Does your child cringe at loud sounds? Perhaps even have meltdowns? I’m guessing a lot of you raised your hands. I know I did.
Personally, my son prefers his safety earmuffs/ear protection. Today on Voices of SPD we are joined by Robin of Stay Quirky My Friend, whose son is sound sensitive but prefers wearing orange earplugs.
My Son Wears Orange Earplugs
“Hi, is that your son? The one with the orange earplugs?”
I don’t even have to look to know that she’s talking about my kid. Earplugs are a standard part of his attire, especially here, at an echoing indoor soccer field filled with special needs athletes and their aides and coaches.
The other mom gestures towards our kids who are gathering at the center of the field for their closing circle. “Sorry, but my son seems to be pretty fascinated by your son’s earplugs.”
Her child sits as close as he can to mine, ignoring the coaches and instead staring intently at the side of my kid’s head.
My son gets his fair share of notice due to his earplugs. For awhile, the only foam earplugs we could find came in fluorescent orange or some other obnoxious color—to, what, demonstrate quickly to the foreman that we are following the safety protocols? Not such a great choice when trying to subtly integrate a sound-sensitive kid. Whenever I find the rare beige-colored ones, I buy in bulk.
When my son was six years old, he suddenly developed an unexpected aversion to the playground. At school, he refused to go outside at recess, which was odd for a kid who loves to run and climb and swing. After some investigation we determined that it was the noise level—the chaotic unpredictability of his classmates’ loud voices.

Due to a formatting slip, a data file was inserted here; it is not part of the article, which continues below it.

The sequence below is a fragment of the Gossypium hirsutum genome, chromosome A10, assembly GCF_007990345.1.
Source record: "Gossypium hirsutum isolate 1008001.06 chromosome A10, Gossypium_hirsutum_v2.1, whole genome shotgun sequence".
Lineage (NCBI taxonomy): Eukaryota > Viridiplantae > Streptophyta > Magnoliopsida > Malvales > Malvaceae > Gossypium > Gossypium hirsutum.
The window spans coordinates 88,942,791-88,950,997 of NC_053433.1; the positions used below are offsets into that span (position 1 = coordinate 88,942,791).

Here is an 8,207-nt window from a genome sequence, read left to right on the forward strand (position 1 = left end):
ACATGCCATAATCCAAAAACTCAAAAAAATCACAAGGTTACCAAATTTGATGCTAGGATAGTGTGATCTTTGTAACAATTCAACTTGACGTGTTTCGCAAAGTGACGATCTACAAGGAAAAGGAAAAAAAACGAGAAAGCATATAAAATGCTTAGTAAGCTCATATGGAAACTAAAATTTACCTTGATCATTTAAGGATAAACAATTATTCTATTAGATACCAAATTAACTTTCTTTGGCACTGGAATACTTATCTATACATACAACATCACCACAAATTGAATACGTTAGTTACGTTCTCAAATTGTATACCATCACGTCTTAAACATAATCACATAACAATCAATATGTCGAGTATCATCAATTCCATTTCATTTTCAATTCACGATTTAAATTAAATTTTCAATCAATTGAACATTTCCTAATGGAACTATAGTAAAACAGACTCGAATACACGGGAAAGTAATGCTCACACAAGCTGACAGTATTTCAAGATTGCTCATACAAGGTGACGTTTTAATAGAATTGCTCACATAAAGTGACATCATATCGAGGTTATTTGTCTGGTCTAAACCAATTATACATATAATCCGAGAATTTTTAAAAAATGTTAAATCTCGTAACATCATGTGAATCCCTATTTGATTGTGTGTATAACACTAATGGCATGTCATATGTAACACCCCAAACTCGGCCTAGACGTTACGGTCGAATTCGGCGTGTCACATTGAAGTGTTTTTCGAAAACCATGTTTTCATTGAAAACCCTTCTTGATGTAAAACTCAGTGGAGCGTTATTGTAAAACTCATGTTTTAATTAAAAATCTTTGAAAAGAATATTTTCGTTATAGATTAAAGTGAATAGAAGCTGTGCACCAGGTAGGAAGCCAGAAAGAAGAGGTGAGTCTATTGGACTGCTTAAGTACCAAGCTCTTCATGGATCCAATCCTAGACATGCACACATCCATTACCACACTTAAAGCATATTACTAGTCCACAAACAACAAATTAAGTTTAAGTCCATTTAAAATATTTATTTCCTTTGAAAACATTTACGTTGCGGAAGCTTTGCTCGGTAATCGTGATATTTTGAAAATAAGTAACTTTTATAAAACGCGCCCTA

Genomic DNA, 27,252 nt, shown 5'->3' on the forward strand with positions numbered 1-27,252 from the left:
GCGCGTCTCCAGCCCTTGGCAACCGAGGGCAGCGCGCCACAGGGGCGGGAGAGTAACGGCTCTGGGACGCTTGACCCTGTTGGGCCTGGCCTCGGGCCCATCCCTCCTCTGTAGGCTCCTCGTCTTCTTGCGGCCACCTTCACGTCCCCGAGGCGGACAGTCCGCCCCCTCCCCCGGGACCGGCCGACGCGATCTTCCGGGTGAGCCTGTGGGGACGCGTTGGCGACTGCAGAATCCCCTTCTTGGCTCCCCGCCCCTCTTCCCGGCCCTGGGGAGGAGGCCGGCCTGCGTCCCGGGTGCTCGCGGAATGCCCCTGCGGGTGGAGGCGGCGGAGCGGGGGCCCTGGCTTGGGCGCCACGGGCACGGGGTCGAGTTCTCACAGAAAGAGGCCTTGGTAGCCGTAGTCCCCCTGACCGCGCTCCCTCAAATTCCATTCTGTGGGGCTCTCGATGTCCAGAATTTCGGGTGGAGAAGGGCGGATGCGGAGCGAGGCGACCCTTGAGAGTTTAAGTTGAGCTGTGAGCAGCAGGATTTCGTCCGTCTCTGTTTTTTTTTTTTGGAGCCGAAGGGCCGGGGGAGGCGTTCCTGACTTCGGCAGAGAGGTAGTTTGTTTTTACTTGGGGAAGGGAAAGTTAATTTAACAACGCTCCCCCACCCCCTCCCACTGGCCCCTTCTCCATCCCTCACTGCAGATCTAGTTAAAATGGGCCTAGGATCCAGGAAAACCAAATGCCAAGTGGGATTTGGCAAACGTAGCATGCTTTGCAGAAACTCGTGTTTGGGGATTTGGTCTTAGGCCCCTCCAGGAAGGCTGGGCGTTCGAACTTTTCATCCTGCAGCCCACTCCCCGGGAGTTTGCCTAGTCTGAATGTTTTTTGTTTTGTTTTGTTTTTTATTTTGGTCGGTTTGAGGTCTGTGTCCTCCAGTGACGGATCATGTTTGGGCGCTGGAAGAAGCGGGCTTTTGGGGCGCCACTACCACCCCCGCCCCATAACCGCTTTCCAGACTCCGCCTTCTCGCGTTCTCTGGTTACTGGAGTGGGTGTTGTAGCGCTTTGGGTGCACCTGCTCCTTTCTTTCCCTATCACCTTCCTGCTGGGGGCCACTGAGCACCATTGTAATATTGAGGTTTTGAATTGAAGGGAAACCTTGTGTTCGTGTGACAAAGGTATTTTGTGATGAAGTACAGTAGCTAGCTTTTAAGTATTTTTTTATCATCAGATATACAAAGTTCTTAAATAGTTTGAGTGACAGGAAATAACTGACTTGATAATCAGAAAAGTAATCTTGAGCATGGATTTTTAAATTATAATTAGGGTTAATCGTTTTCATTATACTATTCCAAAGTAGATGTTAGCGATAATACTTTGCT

His teachers and I eventually coaxed him back outside, with the help of extra snacks and a social-story-poem complete with sound effects of playground noises on PowerPoint slides. (Yeah, somehow I had more time back then).
But from that point on, his sensitivity to noise became more apparent. My boy began covering his ears at any loud or unanticipated noise—but especially others’ voices. So much so that he was having trouble doing things because his fingers were busy plugging his ears.
Our life became a game of treacherous navigation. I learned to anticipate the sounds that would most aggravate him so I could give him fair warning if the culprit could not be avoided or, when possible, steer him clear of the worst offenders entirely.
- At home, the vacuum, hair dryer and ice dispenser had to be used strategically and only with prior authorization. My routine for making a morning smoothie involved placing all ingredients in the Vitamix and then carrying the machine to the farthest end of the house, behind two closed doors, before turning it on.
- We doctored the speakers on his toys with felt or cotton balls and duct tape—why do they make them SO loud, and with no volume control?
- He resisted people speaking too loudly, or talking over each other. Those who cleared their throats, coughed, or sneezed garnered no sympathy. Teaching him to say, “Bless you” instead of “NOOO!” is still an ongoing challenge.